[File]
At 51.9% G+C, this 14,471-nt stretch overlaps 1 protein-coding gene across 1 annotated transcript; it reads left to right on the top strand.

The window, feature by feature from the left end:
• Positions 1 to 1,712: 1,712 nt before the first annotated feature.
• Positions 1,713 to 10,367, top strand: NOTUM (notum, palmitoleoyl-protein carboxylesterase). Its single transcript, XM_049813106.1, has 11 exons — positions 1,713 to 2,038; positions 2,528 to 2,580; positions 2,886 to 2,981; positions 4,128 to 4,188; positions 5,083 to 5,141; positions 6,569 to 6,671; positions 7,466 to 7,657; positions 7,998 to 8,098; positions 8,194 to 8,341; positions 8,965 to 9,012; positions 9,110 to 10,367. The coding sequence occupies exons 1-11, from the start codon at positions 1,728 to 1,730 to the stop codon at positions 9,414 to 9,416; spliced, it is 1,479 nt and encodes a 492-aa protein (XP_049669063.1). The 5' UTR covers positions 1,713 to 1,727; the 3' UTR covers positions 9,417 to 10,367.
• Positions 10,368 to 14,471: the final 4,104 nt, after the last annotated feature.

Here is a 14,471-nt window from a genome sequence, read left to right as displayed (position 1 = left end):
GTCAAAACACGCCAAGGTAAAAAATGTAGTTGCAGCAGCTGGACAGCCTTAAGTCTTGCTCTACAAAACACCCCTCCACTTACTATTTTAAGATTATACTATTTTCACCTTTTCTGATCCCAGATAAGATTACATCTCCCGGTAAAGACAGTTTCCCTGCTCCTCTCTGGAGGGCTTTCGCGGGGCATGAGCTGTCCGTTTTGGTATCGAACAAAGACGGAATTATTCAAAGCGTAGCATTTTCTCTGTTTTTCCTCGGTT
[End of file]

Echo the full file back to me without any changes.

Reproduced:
At 51.9% G+C, this 14,471-nt stretch overlaps 1 protein-coding gene across 1 annotated transcript; it reads left to right on the top strand.

The window, feature by feature from the left end:
• Positions 1 to 1,712: 1,712 nt before the first annotated feature.
• Positions 1,713 to 10,367, top strand: NOTUM (notum, palmitoleoyl-protein carboxylesterase). Its single transcript, XM_049813106.1, has 11 exons — positions 1,713 to 2,038; positions 2,528 to 2,580; positions 2,886 to 2,981; positions 4,128 to 4,188; positions 5,083 to 5,141; positions 6,569 to 6,671; positions 7,466 to 7,657; positions 7,998 to 8,098; positions 8,194 to 8,341; positions 8,965 to 9,012; positions 9,110 to 10,367. The coding sequence occupies exons 1-11, from the start codon at positions 1,728 to 1,730 to the stop codon at positions 9,414 to 9,416; spliced, it is 1,479 nt and encodes a 492-aa protein (XP_049669063.1). The 5' UTR covers positions 1,713 to 1,727; the 3' UTR covers positions 9,417 to 10,367.
• Positions 10,368 to 14,471: the final 4,104 nt, after the last annotated feature.

Here is a 14,471-nt window from a genome sequence, read left to right as displayed (position 1 = left end):
GTCAAAACACGCCAAGGTAAAAAATGTAGTTGCAGCAGCTGGACAGCCTTAAGTCTTGCTCTACAAAACACCCCTCCACTTACTATTTTAAGATTATACTATTTTCACCTTTTCTGATCCCAGATAAGATTACATCTCCCGGTAAAGACAGTTTCCCTGCTCCTCTCTGGAGGGCTTTCGCGGGGCATGAGCTGTCCGTTTTGGTATCGAACAAAGACGGAATTATTCAAAGCGTAGCATTTTCTCTGTTTTTCCTCGGTT